Heriot-Watt University, Edinburgh
EH14 4AS, Edinburgh
"The Performative Power of Cultural Heritage in Sardinia: Identity Construction and Representation in the Festival of Sant’Efisio. An Ethnographic Account."
Sardinia is the second biggest island in the Mediterranean, and has been politically a part of Italy since the nation-state was formed in 1861. Although it has been granted the status of ‘Autonomous Regions with Special Statute’, the relationship with the mainland has been based on financial and political dependence on the national government, demonstrating a scarce autonomy in actual terms from Sardinia (Hepburn, 2008). It has been therefore argued that the island appears to be an Italian colony, by being in a condition of subalternity with the nation-state (Magliocco, 2002). These interactions with mainland Italy inevitably affect the re-production, negotiation and performance of Sardinian identity which also transform over time as a result of globalisation, increased tourism and the quest for authenticity. I believe that the performance of cultural heritage could be used as a lens to explore the aforementioned dynamics.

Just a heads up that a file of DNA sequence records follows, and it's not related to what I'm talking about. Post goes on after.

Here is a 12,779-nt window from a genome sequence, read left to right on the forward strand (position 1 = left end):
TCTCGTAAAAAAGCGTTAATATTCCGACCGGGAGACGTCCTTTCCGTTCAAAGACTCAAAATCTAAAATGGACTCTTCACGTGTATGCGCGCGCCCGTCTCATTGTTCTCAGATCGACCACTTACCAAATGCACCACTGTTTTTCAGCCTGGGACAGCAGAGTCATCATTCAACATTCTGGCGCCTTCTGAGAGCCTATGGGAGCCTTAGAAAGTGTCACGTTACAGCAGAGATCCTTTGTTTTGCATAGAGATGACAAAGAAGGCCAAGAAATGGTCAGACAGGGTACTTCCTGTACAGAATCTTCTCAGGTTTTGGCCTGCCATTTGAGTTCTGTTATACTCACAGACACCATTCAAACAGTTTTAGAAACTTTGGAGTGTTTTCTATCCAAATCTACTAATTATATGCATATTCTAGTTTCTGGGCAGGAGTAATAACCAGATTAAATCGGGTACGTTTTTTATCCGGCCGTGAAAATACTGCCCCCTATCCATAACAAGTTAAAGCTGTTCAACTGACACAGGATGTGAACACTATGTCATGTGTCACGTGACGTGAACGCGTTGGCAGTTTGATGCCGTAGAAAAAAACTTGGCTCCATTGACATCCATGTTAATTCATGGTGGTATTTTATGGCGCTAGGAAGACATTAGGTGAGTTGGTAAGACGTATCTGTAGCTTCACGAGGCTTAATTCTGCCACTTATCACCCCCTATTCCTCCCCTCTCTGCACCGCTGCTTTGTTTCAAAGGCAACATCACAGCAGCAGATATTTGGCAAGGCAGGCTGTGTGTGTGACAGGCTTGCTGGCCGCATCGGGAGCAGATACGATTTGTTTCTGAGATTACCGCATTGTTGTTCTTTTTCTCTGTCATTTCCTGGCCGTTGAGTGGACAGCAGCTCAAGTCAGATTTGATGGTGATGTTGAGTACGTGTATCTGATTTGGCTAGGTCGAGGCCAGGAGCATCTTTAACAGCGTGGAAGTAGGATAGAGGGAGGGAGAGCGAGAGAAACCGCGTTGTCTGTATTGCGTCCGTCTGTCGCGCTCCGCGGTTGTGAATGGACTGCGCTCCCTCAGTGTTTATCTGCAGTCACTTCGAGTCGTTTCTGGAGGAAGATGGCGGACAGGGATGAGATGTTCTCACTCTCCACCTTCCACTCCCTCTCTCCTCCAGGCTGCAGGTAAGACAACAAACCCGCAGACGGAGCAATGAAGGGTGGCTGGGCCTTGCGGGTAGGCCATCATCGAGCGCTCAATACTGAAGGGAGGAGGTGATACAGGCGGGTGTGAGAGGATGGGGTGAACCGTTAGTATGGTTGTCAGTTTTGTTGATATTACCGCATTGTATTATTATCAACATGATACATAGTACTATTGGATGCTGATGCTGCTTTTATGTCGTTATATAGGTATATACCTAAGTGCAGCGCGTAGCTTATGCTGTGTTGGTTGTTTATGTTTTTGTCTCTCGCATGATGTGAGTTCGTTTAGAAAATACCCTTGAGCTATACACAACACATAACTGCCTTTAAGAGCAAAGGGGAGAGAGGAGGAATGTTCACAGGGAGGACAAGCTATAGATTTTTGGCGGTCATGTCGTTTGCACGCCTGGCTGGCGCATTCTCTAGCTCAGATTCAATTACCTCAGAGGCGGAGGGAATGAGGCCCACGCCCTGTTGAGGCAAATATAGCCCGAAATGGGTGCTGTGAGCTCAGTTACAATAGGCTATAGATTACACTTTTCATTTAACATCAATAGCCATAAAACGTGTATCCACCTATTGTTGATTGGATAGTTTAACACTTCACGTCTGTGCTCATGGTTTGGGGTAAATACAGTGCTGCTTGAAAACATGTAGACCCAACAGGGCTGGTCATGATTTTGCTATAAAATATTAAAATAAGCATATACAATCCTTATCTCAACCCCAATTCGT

In concert with the Heriot-Watt Intercultural Research Centre (IRC) objectives and values, such as interdisciplinary and cross-cultural research on cultural heritage, my PhD research project focuses on the performative potential of cultural heritage in constructing identities and contributing to social change. Specifically, I aim at investigating the link between performance of cultural heritage and identity, and the role of cultural heritage in reflecting and performing social dynamics and their transformation. I will therefore look at the performance of intangible cultural heritage, in the form of religious festivals, and its role in the dynamics of identity construction and reproduction. In order to do so, I will adopt the Festival of Sant’Efisio as my case study. It is a largely attended four day procession, in which the statue of the Saint is carried and followed across various towns in the south of Sardinia. The main event of the procession is also accompanied by religious rituals and folk parades, which seem to somewhat attract the interest of the local population and tourists both from the peninsula and from abroad (Melis, Modica and Pulina, 2016).
Through ‘yo-yo ethnographic fieldwork’ (Wulff, 2002) in Sardinia, I will investigate to which extent the performance of cultural heritage in Sardinia reflects the social, cultural and political relationships with the Italian mainland and the international context and how this is manifested in the religious procession and Festival of Sant’Efisio.
Supervisors: Prof Mairead Nic Craith, Heriot-Watt University
Dr Kerstin Pfeiffer, Heriot-Watt University